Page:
Concerns about adolescents dipping their spoons into rum-infused Blitzed Berry ice cream and other boozy concoctions temporarily derailed legislation Thursday at the State Capitol.
House Bill 471 aims to bring alcohol-laced frozen treats to Louisiana grocers’ freezers. The state Attorney General’s Office concluded last year that legislators needed to tweak state law before the specialty ice cream can be sold in Louisiana.
The problem that state Rep. Marcus Hunter, D-Monroe, wants to fix is that the ice cream needs a specific exception in the law in order to be sold in Louisiana. Members of the House Judiciary Committee want an even bigger fix.
“I’m not saying that we should regulate it. I just want to make that sure we’re not allowing a loophole in the law where minors have availability to buy high alcoholic-content products,” state Rep. Ray Garofalo said.
Another legislator, state Rep. Rob Shadoin, also worried about young people — as well as ice cream lovers like himself — buying a frozen concoction with an alcohol content. The ice cream would be sold in grocery stores and convenience stores.
“DWI can now mean driving while ice creamed,” said Shadoin, R-Ruston.
Hunter agreed to yank the bill in order to add an age-verification requirement for alcohol-infused ice cream purchases. “We can get this worked out,” he told the committee.
Last year, New York-based Mercer’s Dairy sought permission to sell cherry merlot, peach white zinfandel, red raspberry chardonnay and other alcohol-laced ice cream flavors in Louisiana. The company quickly ran into a conundrum: Grocery stores can stock their shelves with rum-laced fruitcake at Christmas time, but wine-flavored ice cream is off-limits for the Fourth of July crowds.
The ice cream — like bonbons and fruitcake — is an adulterated food. Adulterated foods generally are prohibited in Louisiana. Bonbons and fruitcake scored exemptions in the law.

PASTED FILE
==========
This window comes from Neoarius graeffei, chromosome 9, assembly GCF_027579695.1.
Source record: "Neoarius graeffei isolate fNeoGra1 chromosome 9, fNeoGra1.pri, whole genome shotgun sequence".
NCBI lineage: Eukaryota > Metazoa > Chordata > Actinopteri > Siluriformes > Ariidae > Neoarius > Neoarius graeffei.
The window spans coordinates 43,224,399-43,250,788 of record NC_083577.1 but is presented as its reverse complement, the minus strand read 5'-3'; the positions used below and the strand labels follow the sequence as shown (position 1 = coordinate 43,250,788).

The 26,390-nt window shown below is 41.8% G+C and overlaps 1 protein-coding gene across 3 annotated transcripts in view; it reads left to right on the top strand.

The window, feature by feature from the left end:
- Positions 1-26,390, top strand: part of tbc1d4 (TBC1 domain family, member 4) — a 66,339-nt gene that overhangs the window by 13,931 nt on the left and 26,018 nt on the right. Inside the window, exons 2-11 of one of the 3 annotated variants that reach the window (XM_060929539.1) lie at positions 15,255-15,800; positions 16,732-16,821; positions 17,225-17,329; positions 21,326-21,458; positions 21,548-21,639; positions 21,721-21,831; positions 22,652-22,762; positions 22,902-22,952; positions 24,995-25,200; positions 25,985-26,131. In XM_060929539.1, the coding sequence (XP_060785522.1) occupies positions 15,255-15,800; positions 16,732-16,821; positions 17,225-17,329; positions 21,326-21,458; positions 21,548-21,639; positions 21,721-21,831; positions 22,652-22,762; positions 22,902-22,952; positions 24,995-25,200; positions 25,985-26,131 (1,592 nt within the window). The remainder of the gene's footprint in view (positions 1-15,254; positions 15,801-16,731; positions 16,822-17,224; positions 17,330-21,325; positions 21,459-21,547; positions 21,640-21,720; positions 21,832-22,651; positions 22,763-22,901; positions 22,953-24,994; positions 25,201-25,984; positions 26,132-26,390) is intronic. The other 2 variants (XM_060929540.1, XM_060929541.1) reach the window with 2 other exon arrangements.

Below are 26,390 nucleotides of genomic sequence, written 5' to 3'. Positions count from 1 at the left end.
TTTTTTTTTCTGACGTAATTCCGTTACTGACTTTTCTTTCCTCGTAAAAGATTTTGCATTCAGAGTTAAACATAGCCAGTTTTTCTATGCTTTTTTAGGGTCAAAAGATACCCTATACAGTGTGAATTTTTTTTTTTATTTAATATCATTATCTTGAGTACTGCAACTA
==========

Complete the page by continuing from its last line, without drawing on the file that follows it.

Hunter told legislators Thursday that he wanted to fix the discrepancy in the law. At his side were Chris Young, a lobbyist for Louisiana’s Beer Industry League, and Steve Duke, a lobbyist for California-headquartered Buzz Bar.
Several companies sell alcohol-infused ice cream. Buzz Bar makes ice cream bars infused with whiskey, Irish cream liqueur, lemon vodka, bourbon, run and cognac. Product names include the Drunken Cookie and Bourbon St. Chocolate.
Duke, a lobbyist for Buzz Bar, assured committee members that consumers would get a brain freeze or a sugar high before they got tipsy from scarfing down a whiskey-infused ice cream bar.
“For a fat guy, if I start trying to get drunk, it ain’t going to happen. I’ll have more of a diabetes problem,” he said.
The alcohol content on Buzz Bar’s ice cream ranges from .65 percent for its coffee ice cream to 2.81 percent for Blitzed Berry, strawberry ice cream infused with rum. Wine itself tends to have 12 to 15 percent alcohol content.
Garofalo, R-Meraux, expressed concerns about a 12-year-old buying alcohol-infused ice cream. Hunter’s bill simply authorizes the sale of ice cream as an alcoholic beverage without making any mention of being a certain age to buy it.
“That’s where I’m concerned,” Garofalo said.
Duke said Buzz Bar does not advocate that children consume its products.
State Rep. Jay Morris, R-Monroe, noted that other alcoholic products besides beer and liquor are sold in grocery stores. “Do we ID to buy Listerine?” he asked.
Young said he would have to check the back of a Listerine bottle but predicted the alcohol content is too low to trigger regulation.
Hunter promised to return to the committee once he works out the bill’s kinks.
“The next meeting is April 10,” the committee’s chairman, Jeff Arnold, D-New Orleans, told him.
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